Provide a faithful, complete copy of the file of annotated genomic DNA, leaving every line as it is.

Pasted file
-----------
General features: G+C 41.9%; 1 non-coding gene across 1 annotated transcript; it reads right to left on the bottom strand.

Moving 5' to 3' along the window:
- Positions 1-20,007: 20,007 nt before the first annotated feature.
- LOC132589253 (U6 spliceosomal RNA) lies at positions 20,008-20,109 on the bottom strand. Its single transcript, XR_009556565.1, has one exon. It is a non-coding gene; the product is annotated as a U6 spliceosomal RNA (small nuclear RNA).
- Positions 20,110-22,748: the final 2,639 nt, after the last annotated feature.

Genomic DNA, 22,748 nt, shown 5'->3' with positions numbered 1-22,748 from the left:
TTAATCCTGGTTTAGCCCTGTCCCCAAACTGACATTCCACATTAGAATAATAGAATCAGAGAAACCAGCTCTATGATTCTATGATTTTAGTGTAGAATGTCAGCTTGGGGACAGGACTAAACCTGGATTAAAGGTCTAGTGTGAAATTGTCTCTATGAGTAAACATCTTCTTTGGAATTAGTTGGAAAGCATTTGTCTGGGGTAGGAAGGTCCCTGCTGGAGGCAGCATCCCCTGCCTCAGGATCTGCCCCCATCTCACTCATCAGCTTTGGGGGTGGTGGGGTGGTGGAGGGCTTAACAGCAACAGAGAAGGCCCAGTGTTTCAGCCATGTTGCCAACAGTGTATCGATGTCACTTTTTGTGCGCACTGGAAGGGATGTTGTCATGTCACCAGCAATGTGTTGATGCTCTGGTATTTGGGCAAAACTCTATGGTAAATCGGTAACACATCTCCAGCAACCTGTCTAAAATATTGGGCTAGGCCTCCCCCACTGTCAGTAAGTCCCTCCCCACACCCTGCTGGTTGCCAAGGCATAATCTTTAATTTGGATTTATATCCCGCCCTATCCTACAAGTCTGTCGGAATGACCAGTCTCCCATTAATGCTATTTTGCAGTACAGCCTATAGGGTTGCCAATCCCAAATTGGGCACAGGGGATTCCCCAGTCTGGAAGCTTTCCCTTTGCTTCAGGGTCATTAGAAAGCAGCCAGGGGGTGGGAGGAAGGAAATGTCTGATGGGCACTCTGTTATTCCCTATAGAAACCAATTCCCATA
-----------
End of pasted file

General features: G+C 41.9%; 1 non-coding gene across 1 annotated transcript; it reads right to left on the bottom strand.

Moving 5' to 3' along the window:
- Positions 1-20,007: 20,007 nt before the first annotated feature.
- LOC132589253 (U6 spliceosomal RNA) lies at positions 20,008-20,109 on the bottom strand. Its single transcript, XR_009556565.1, has one exon. It is a non-coding gene; the product is annotated as a U6 spliceosomal RNA (small nuclear RNA).
- Positions 20,110-22,748: the final 2,639 nt, after the last annotated feature.

Genomic DNA, 22,748 nt, shown 5'->3' with positions numbered 1-22,748 from the left:
TTAATCCTGGTTTAGCCCTGTCCCCAAACTGACATTCCACATTAGAATAATAGAATCAGAGAAACCAGCTCTATGATTCTATGATTTTAGTGTAGAATGTCAGCTTGGGGACAGGACTAAACCTGGATTAAAGGTCTAGTGTGAAATTGTCTCTATGAGTAAACATCTTCTTTGGAATTAGTTGGAAAGCATTTGTCTGGGGTAGGAAGGTCCCTGCTGGAGGCAGCATCCCCTGCCTCAGGATCTGCCCCCATCTCACTCATCAGCTTTGGGGGTGGTGGGGTGGTGGAGGGCTTAACAGCAACAGAGAAGGCCCAGTGTTTCAGCCATGTTGCCAACAGTGTATCGATGTCACTTTTTGTGCGCACTGGAAGGGATGTTGTCATGTCACCAGCAATGTGTTGATGCTCTGGTATTTGGGCAAAACTCTATGGTAAATCGGTAACACATCTCCAGCAACCTGTCTAAAATATTGGGCTAGGCCTCCCCCACTGTCAGTAAGTCCCTCCCCACACCCTGCTGGTTGCCAAGGCATAATCTTTAATTTGGATTTATATCCCGCCCTATCCTACAAGTCTGTCGGAATGACCAGTCTCCCATTAATGCTATTTTGCAGTACAGCCTATAGGGTTGCCAATCCCAAATTGGGCACAGGGGATTCCCCAGTCTGGAAGCTTTCCCTTTGCTTCAGGGTCATTAGAAAGCAGCCAGGGGGTGGGAGGAAGGAAATGTCTGATGGGCACTCTGTTATTCCCTATAGAAACCAATTCCCATA